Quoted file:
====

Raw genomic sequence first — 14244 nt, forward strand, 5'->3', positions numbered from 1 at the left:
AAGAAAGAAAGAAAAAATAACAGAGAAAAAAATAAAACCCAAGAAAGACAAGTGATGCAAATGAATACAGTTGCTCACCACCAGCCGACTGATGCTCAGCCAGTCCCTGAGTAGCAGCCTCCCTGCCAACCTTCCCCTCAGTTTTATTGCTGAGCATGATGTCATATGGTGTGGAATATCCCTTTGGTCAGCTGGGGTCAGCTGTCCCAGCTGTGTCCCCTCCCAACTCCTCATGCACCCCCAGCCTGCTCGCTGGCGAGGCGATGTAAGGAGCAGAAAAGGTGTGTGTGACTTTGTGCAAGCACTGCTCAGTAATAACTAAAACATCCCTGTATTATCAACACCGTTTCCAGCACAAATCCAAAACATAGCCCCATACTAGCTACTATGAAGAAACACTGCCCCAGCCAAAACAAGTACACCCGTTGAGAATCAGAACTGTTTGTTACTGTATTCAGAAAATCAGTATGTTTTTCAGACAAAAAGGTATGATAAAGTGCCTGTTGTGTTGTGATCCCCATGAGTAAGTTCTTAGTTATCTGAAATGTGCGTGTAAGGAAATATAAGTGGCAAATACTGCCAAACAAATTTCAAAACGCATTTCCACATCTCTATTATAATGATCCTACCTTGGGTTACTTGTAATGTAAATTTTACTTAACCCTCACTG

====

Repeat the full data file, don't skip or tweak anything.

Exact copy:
Raw genomic sequence first — 14244 nt, forward strand, 5'->3', positions numbered from 1 at the left:
AAGAAAGAAAGAAAAAATAACAGAGAAAAAAATAAAACCCAAGAAAGACAAGTGATGCAAATGAATACAGTTGCTCACCACCAGCCGACTGATGCTCAGCCAGTCCCTGAGTAGCAGCCTCCCTGCCAACCTTCCCCTCAGTTTTATTGCTGAGCATGATGTCATATGGTGTGGAATATCCCTTTGGTCAGCTGGGGTCAGCTGTCCCAGCTGTGTCCCCTCCCAACTCCTCATGCACCCCCAGCCTGCTCGCTGGCGAGGCGATGTAAGGAGCAGAAAAGGTGTGTGTGACTTTGTGCAAGCACTGCTCAGTAATAACTAAAACATCCCTGTATTATCAACACCGTTTCCAGCACAAATCCAAAACATAGCCCCATACTAGCTACTATGAAGAAACACTGCCCCAGCCAAAACAAGTACACCCGTTGAGAATCAGAACTGTTTGTTACTGTATTCAGAAAATCAGTATGTTTTTCAGACAAAAAGGTATGATAAAGTGCCTGTTGTGTTGTGATCCCCATGAGTAAGTTCTTAGTTATCTGAAATGTGCGTGTAAGGAAATATAAGTGGCAAATACTGCCAAACAAATTTCAAAACGCATTTCCACATCTCTATTATAATGATCCTACCTTGGGTTACTTGTAATGTAAATTTTACTTAACCCTCACTG